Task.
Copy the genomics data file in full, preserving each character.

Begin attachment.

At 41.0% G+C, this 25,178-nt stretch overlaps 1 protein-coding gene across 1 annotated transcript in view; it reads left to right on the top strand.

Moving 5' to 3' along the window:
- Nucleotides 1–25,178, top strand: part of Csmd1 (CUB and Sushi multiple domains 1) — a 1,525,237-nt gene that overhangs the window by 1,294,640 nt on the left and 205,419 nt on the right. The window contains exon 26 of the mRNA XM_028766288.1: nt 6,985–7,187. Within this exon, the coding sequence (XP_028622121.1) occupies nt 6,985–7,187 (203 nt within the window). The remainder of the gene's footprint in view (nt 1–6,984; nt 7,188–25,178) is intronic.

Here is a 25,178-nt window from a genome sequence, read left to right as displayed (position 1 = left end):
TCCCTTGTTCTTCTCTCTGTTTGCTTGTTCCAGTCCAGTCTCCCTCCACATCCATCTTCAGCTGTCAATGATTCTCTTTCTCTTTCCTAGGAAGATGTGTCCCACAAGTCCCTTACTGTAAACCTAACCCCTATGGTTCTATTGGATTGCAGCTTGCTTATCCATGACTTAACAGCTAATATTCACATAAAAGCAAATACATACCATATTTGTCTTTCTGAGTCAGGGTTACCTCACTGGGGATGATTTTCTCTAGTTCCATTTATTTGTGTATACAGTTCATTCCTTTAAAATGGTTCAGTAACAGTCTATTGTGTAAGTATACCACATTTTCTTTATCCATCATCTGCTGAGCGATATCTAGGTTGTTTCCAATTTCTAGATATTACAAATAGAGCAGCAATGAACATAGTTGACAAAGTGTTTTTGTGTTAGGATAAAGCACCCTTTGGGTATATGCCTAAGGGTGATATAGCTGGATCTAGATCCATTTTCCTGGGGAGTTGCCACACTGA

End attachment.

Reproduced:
At 41.0% G+C, this 25,178-nt stretch overlaps 1 protein-coding gene across 1 annotated transcript in view; it reads left to right on the top strand.

Moving 5' to 3' along the window:
- Nucleotides 1–25,178, top strand: part of Csmd1 (CUB and Sushi multiple domains 1) — a 1,525,237-nt gene that overhangs the window by 1,294,640 nt on the left and 205,419 nt on the right. The window contains exon 26 of the mRNA XM_028766288.1: nt 6,985–7,187. Within this exon, the coding sequence (XP_028622121.1) occupies nt 6,985–7,187 (203 nt within the window). The remainder of the gene's footprint in view (nt 1–6,984; nt 7,188–25,178) is intronic.

Here is a 25,178-nt window from a genome sequence, read left to right as displayed (position 1 = left end):
TCCCTTGTTCTTCTCTCTGTTTGCTTGTTCCAGTCCAGTCTCCCTCCACATCCATCTTCAGCTGTCAATGATTCTCTTTCTCTTTCCTAGGAAGATGTGTCCCACAAGTCCCTTACTGTAAACCTAACCCCTATGGTTCTATTGGATTGCAGCTTGCTTATCCATGACTTAACAGCTAATATTCACATAAAAGCAAATACATACCATATTTGTCTTTCTGAGTCAGGGTTACCTCACTGGGGATGATTTTCTCTAGTTCCATTTATTTGTGTATACAGTTCATTCCTTTAAAATGGTTCAGTAACAGTCTATTGTGTAAGTATACCACATTTTCTTTATCCATCATCTGCTGAGCGATATCTAGGTTGTTTCCAATTTCTAGATATTACAAATAGAGCAGCAATGAACATAGTTGACAAAGTGTTTTTGTGTTAGGATAAAGCACCCTTTGGGTATATGCCTAAGGGTGATATAGCTGGATCTAGATCCATTTTCCTGGGGAGTTGCCACACTGA